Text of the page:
ACSF Says True Charter Safety Means Asking Questions
The crash of a U.S.-registered Learjet in Mexico last month raised operational control issues because Mexican officials initially indicated that the aircraft was conducting a Part 135 trip at the time of the accident. The pilot-in-command’s U.S. pilot certificate specifically restricted him from such operations. However, Starwood Management, the aircraft’s owner, claimed the aircraft was operating legally under Part 91 rules.
Bryan Burns, president of the Air Charter Safety Foundation (ACSF), said such accidents often raise anxiety levels for passengers scheduling trips, especially people new to chartering airplanes. Burns says due diligence before booking is critical to ensuring a safe trip. “The ACSF suggests customers ask to see a copy of the charter operator’s FAA air carrier operator certificate, as well as a copy of its insurance documents,” he said. “You should see a policy that covers absolutely everything with a minimum of $10 million of [insurance] coverage. Ask how often crews are trained and where, as well as their recency of experience in the aircraft you’ll fly on. Ask if maintenance is conducted in-house or is sub-contracted. Ask if they use fully FAA certified technicians for all work.”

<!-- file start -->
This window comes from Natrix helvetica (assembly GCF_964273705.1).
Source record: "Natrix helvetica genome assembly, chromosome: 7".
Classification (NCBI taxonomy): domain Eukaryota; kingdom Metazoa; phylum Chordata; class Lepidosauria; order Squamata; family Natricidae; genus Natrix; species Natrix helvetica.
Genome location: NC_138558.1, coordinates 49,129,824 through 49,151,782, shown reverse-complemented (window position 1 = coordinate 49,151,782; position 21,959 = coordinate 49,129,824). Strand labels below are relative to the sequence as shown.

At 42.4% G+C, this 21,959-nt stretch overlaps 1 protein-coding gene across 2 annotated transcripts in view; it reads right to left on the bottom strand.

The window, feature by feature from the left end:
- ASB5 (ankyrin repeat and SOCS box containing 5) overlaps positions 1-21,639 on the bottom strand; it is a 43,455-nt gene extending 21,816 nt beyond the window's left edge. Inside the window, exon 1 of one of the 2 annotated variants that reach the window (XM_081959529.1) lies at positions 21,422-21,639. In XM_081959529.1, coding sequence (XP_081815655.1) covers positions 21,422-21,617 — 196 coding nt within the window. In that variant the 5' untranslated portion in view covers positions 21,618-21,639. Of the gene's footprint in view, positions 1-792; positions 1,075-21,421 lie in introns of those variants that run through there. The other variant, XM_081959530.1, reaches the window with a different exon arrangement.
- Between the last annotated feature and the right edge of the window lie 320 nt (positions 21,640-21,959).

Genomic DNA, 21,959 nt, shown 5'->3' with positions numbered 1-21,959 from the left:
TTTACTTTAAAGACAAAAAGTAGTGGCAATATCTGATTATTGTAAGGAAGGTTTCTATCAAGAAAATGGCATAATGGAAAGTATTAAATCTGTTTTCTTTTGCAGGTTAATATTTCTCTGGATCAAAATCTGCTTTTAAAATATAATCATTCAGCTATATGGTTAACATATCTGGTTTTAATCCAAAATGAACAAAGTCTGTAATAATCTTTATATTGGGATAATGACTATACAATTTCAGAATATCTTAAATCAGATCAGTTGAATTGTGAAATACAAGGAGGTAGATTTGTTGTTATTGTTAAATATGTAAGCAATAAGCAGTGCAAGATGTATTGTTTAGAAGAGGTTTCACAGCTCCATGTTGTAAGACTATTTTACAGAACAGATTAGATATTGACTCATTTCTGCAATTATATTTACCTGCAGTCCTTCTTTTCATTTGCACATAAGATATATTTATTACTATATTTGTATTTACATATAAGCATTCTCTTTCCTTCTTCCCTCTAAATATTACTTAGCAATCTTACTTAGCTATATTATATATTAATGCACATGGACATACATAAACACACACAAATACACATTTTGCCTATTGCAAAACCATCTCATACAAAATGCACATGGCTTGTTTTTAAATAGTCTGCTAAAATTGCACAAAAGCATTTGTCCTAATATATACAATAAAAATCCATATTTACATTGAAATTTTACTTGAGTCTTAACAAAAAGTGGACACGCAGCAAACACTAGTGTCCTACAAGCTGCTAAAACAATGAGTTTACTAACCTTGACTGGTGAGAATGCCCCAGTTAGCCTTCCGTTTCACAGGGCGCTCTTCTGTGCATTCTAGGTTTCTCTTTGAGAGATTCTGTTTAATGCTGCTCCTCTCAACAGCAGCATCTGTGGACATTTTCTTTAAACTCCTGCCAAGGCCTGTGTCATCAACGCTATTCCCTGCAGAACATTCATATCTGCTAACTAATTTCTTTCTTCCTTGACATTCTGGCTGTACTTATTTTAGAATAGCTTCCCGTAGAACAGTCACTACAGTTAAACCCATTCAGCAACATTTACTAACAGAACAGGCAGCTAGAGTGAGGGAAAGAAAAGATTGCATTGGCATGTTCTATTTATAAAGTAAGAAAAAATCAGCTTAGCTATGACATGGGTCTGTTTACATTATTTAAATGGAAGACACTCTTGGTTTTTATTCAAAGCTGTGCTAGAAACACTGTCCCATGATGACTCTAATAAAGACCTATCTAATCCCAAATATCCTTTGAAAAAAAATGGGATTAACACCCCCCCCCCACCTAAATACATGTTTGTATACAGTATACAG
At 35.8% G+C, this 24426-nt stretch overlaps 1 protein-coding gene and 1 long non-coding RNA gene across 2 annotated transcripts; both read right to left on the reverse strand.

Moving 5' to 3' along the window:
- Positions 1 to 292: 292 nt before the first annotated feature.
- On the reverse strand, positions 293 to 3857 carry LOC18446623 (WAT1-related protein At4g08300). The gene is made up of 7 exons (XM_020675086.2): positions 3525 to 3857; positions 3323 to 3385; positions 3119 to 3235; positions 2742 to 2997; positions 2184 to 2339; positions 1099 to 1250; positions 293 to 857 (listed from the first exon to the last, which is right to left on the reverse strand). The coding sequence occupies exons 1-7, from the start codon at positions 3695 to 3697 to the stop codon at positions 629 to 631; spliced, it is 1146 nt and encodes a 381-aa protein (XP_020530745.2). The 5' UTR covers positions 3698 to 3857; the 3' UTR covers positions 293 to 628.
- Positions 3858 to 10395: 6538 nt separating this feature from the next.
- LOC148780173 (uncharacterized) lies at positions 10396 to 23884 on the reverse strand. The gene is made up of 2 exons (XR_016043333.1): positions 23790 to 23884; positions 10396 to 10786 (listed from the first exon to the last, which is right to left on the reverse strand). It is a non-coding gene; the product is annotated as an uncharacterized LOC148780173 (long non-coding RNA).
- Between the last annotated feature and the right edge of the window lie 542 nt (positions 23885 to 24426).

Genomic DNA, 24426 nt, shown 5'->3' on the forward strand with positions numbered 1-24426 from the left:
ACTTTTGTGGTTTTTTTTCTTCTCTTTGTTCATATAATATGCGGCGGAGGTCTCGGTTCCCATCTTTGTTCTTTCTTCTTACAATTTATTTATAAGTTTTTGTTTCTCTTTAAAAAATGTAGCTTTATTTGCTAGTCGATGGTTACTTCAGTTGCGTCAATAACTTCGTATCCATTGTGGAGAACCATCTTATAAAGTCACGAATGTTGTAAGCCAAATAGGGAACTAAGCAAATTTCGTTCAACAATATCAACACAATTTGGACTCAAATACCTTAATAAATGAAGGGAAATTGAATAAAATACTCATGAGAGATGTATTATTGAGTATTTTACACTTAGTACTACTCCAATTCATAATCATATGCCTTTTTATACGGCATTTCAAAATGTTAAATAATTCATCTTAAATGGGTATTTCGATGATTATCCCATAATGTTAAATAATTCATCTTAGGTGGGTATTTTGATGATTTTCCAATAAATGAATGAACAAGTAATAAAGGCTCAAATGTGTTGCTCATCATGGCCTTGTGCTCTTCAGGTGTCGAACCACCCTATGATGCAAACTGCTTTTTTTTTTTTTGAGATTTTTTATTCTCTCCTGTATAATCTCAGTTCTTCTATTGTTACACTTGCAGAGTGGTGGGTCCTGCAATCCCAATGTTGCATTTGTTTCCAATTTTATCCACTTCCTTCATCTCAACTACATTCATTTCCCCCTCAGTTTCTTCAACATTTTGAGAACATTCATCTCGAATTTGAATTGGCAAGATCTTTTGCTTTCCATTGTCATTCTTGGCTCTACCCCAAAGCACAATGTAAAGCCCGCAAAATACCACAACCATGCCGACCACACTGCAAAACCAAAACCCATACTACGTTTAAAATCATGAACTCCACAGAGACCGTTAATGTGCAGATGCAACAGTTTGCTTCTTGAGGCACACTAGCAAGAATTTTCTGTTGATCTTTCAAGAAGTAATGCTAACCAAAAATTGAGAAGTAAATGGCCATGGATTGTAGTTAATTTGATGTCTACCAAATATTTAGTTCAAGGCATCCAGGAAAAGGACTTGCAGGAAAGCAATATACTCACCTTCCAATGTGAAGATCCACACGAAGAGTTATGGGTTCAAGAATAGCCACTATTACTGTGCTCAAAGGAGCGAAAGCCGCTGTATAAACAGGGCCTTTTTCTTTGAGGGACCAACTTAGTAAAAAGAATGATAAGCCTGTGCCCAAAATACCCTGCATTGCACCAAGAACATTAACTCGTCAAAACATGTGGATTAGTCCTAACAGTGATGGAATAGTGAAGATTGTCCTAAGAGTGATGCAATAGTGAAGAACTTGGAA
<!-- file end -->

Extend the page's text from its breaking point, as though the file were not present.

ACSF also recommends charter customers ask for the results of a recent safety audit. The ACSF–a not-for-profit group–and a number of private companies conduct them. Burns also warned consumers to be careful in selecting charter brokers to book flights, since, unlike operators, brokers are not subject to regulation.